O2 Forum, London
November 22, 2015
It’s just over a week since Islamic State extremists brutally slaughtered 130 people in the Paris attacks, 89 of whom were gunned down at an Eagles Of Death Metal gig at Le Bataclan concert hall. In the grand tradition of the music world uniting to raise funds and awareness, tonight’s show is being held in aid of the refugees who were turfed out of war torn Syria, but there’s no escaping last week’s events in the French capital. Tonight’s performers are from different genres, but all express sadness for those attacks and hope for the future.
“I know these are dark and terrible times, but it’s good you came out tonight,” vitriolic wordsmith Kate Tempest addresses the crowd during her defiant 15 minute set. Between poetic rants about terrorists, bombs, dead children, dodgy bankers and “snorting coke off prostitutes with prosthetic tits”, she urges those in attendance to “make a contribution” and get down there [to the border] and drag some refugees out the water”. She barely pauses for breath, but her flow is eventually broken by one fan, clearly unimpressed, down the front. “Mate, I know this is fucking hardcore, but just bare with me.”
Peace have taken a break from writing new material for their third album, and they’ve used some of that time to pen a new track just for tonight. Heartfelt newbie ‘Kindness Is The New Rock’n’Roll’ is drenched in distorted guitars and thudding drum licks, and sits nicely between anthemic bangers from their 2013 debut ‘In Love’ (‘Wraith’, ‘Lovesick’) and this year’s eclectic follow-up ‘Happy People’ (‘Lost On Me’, ‘Gen Strange’). “It’s wonderful that you came out on a Sunday. It’s for a good cause so thanks to you all,” says frontman Harry Koisser, and soon the band finish their turn with the swaggering assault of ‘World Pleasure’.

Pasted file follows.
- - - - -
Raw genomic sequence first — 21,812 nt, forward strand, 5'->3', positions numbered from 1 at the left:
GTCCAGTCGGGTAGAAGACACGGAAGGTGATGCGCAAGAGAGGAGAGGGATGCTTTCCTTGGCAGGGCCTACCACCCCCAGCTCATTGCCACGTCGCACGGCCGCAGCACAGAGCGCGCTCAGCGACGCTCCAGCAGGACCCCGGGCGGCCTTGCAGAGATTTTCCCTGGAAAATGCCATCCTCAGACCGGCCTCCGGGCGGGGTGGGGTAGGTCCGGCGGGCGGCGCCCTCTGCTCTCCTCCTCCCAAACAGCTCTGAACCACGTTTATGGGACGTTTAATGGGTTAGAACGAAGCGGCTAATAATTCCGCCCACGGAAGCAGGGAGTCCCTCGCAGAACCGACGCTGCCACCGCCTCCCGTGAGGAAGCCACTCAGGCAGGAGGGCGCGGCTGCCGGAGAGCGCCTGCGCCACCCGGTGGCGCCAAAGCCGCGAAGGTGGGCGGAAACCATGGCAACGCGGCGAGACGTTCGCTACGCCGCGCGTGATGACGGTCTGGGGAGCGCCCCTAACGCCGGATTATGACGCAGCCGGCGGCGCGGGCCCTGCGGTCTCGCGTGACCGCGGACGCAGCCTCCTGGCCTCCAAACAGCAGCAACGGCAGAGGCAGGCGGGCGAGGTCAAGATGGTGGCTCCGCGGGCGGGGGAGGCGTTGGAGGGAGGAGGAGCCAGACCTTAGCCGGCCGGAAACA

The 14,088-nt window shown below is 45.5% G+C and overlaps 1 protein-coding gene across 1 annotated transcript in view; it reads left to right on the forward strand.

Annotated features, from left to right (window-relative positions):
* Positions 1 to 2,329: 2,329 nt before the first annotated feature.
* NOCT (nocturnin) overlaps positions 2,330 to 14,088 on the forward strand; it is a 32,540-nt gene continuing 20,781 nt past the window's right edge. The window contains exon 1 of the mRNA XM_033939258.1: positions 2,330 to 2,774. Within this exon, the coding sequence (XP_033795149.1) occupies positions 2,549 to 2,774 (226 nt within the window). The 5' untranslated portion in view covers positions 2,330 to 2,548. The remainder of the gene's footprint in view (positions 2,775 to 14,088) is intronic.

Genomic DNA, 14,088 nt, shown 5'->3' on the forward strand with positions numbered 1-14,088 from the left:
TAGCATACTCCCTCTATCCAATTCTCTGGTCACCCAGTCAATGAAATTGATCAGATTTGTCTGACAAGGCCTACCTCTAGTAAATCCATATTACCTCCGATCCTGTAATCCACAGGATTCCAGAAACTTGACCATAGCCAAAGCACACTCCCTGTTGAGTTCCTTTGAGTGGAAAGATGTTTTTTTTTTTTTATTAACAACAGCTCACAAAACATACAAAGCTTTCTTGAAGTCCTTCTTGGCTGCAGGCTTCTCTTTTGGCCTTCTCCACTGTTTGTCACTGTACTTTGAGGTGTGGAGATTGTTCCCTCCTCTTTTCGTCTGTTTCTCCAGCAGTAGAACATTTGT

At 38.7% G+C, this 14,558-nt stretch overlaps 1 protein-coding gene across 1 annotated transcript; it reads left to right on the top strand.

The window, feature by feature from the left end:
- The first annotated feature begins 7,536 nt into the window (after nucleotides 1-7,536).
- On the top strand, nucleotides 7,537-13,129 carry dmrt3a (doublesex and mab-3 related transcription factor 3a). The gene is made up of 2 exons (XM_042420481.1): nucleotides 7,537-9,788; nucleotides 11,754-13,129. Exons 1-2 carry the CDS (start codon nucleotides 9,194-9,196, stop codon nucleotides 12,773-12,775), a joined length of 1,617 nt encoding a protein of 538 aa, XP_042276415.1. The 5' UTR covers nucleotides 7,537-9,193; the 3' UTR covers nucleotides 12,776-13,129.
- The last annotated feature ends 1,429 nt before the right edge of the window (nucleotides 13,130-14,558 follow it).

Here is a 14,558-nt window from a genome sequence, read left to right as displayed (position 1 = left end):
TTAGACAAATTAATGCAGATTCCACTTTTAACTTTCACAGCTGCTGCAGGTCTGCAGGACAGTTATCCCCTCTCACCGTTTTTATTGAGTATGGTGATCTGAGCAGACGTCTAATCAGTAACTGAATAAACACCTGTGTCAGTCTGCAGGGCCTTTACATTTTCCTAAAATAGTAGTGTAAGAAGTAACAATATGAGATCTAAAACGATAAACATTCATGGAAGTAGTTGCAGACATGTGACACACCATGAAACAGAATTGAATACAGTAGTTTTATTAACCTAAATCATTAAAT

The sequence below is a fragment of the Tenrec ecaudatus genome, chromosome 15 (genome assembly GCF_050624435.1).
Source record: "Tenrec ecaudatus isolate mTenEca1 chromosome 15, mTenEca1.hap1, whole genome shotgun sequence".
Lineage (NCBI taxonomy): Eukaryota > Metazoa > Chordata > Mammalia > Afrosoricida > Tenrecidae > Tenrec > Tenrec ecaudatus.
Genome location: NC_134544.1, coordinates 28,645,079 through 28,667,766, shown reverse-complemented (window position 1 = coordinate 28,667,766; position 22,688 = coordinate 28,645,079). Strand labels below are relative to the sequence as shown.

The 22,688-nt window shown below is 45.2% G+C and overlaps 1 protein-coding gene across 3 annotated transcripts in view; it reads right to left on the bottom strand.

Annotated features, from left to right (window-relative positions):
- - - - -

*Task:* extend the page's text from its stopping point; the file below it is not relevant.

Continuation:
“When things are sad, we forget about things that are positive like freedom,” headliner Paloma Faith, dressed in a sparkly red, gold and blue outfit, tells the crowd ahead of the aptly-titled track ‘Freedom’. She struts about the stage, putting in a powerful performance that veers from gospel (‘Can’t Rely On You’) to jazz (Billie Holiday cover ‘God Bless The Child’) to club bangers, including her disco-flecked Sigma collaboration ‘Changing’.
During her set, the chatty singer also finds time to praise Peace’s new song and Mercury Music Prize winner Benjamin Clementine: “I thought he was breathtaking and really special. He represents inner peace and how beautiful people can be. We should look into that.” As the night reaches an end, Faith takes a moment to thank the organisers of the gig, bolstering the sense of hope that the evening’s proceedings have provoked. “I’d like to thank Help Refugees for doing this,” she says. “Although we’ve seen sadness in recent events, people are going and doing amazing things like this.” Tonight may not solve the plight of the many thousands of refugees still trying to find a new home in Europe, but the money and awareness raised should go at least a little way to helping.